Having a bit of a laugh
Barry C Chung
Every morning on her way to work Angela Lee On-ki fires off a WhatsApp message to friends and students.
'The message is quite basic, just something like: 'Good morning. Ho ho ha ha ha. Have a nice day ...',' Lee explains. 'The main point is to remind people to keep laughing and smiling throughout the day.'
Lee is a certified Laughter Yoga instructor. She knows of five other instructors in Hong Kong and thinks there are not more than 10 in the entire city.
She found out about Laughter Yoga from a TV programme and did some research, which led her to Dr Madan Kataria, a physician and the movement's founder.
Soon Lee was on a plane to Bangalore, India, for a five-day training course led by Dr Kataria, aka the Guru of Giggling, who took the phrase 'laughter is the best medicine' literally.
He devised a series of exercises and added yoga breathing techniques in a system he calls Laughter Yoga. It has since caught on worldwide.
'When you inhale, your stomach should expand, since air is filling your diaphragm,' Lee notes about proper breathing. 'And when you exhale, your stomach should contract. But most people don't breathe this way; they do it the opposite way.'
Back in Hong Kong, Lee set up a series of workshops to teach and preach the benefits of laughter. Currently she conducts free workshops for friends, friends of friends and family.
Participants all chip in to pay for a venue - usually a studio so they can roam around barefoot and cause a laughter riot without neighbours calling the police.
During sessions Lee urges participants to unleash their inner child by 'laughing for no reason'. After warm-up, they introduce themselves as they chant the mantra 'Ho ho ha ha ha'.
The idea is to bring out the medical benefits of laughing. Our bodies, Lee explains, do not distinguish between voluntary and involuntary laughter. Both release endorphins - a chemical in the brain that makes us feel good and can boost our health.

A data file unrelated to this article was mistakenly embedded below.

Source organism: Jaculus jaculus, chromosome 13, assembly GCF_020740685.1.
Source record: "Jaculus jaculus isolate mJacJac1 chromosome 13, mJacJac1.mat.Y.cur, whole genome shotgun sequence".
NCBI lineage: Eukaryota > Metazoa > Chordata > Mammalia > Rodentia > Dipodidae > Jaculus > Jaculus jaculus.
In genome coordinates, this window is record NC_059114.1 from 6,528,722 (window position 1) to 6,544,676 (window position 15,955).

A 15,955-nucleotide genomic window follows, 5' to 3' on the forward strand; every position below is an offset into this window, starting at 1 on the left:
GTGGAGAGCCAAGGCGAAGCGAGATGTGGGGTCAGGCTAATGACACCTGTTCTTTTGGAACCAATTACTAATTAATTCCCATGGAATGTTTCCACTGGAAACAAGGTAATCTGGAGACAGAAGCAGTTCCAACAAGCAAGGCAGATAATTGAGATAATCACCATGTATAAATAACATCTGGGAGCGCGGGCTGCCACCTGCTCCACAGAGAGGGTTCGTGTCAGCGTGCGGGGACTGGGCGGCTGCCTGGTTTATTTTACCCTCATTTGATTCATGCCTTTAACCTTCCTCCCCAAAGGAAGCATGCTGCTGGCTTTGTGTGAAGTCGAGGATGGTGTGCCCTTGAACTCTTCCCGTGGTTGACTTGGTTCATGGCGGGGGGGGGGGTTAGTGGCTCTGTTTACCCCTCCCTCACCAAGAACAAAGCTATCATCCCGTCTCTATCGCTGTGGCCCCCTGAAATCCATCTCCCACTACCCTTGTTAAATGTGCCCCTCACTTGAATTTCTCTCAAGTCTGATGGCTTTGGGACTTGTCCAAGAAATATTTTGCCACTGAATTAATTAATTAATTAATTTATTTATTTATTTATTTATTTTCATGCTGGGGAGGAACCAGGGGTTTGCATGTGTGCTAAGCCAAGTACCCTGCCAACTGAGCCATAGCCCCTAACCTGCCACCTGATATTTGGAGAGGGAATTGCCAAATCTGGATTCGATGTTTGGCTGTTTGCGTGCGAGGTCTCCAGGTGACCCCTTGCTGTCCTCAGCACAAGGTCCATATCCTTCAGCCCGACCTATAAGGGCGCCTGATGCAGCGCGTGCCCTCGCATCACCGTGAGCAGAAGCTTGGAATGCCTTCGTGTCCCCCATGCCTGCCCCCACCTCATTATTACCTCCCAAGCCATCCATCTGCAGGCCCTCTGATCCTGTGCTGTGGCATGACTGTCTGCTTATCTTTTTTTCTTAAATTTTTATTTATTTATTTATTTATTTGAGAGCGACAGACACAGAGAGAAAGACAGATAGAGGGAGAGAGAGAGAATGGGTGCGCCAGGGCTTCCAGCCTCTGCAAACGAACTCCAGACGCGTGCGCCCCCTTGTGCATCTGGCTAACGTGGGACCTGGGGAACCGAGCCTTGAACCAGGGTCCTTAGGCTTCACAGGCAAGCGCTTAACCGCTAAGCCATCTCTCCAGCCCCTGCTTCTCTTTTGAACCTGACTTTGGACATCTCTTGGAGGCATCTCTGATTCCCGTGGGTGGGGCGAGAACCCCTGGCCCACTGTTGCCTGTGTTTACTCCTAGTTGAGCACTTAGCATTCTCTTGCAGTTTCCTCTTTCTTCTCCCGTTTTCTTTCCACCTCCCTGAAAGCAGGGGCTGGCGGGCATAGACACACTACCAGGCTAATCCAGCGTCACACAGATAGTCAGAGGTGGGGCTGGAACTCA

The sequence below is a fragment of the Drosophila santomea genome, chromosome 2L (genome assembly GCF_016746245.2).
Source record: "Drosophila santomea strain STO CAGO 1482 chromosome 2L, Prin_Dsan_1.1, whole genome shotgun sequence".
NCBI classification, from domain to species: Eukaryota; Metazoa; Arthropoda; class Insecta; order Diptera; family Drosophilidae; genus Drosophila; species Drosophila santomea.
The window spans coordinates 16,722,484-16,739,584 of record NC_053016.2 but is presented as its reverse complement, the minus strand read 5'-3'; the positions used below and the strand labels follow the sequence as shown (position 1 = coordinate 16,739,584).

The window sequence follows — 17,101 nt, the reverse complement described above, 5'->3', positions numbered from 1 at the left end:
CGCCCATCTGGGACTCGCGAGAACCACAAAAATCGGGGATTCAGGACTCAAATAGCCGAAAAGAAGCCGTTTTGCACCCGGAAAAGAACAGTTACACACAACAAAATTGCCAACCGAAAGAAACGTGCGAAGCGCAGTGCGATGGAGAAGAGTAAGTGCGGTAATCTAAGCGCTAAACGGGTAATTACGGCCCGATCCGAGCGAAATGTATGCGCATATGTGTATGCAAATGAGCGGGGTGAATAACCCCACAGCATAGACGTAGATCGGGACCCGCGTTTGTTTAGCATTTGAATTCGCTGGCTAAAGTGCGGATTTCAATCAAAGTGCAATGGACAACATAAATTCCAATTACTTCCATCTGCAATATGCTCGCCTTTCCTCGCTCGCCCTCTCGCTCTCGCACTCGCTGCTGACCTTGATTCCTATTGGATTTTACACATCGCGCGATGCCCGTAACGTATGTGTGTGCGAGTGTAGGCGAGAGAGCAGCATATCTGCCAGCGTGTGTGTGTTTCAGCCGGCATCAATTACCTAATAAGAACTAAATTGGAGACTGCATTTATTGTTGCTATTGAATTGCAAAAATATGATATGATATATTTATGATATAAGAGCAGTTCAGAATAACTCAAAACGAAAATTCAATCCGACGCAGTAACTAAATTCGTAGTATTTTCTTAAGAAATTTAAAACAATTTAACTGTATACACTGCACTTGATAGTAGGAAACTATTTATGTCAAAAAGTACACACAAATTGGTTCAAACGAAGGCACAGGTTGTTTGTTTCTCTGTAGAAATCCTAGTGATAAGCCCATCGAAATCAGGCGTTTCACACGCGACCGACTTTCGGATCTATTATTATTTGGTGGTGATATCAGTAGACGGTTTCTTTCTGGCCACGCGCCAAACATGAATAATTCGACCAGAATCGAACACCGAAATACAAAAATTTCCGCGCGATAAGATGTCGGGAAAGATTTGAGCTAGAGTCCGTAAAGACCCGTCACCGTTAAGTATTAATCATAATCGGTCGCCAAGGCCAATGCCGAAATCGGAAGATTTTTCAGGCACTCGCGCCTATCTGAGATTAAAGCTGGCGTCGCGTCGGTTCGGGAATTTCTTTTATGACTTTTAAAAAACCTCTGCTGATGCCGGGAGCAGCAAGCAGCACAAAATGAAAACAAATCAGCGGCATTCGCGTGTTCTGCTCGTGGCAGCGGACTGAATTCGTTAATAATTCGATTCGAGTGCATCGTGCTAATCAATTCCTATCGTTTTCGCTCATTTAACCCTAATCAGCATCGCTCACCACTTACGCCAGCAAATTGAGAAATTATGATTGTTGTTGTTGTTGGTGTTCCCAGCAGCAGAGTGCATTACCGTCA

Laughing a lot is no mere idle activity. Each two-hour session can be a bit of a workout.
Lee instructs participants to laugh with their mouths wide open and from the belly. This helps clear the lungs and places less strain on your vocal cords.
To aid the process of unrestrained laughter, Lee asks the group to play-act and clown around during absurd scenarios she tells them to imagine. Then they feel free to laugh away!
She concludes sessions by asking everyone to lay on their backs and close their eyes with their arms stretched out.
Then in a calm, soothing voice, she lulls them into a meditative state so they can slow their breath and relax their body from head to toe.
It's not uncommon that a student or two even falls asleep during the exercise and begin snoring loudly.
Lee says anyone can practise laughter yoga, even on their own, every day to release stress and lighten their mood.
An ideal time is in the morning just after you wake up.
'Fifteen minutes should be enough to boost your energy for the entire day,' Lee notes.
Then again, doing Laughter Yoga in small groups can have its benefits. Laughter, after all, is infectious. Seeing other people giggle hysterically, you can't help bursting out laughing, too.
And when you remember that laughter is very good for you, you'll have even more cause to laugh your head off.
So come on now, giggle away!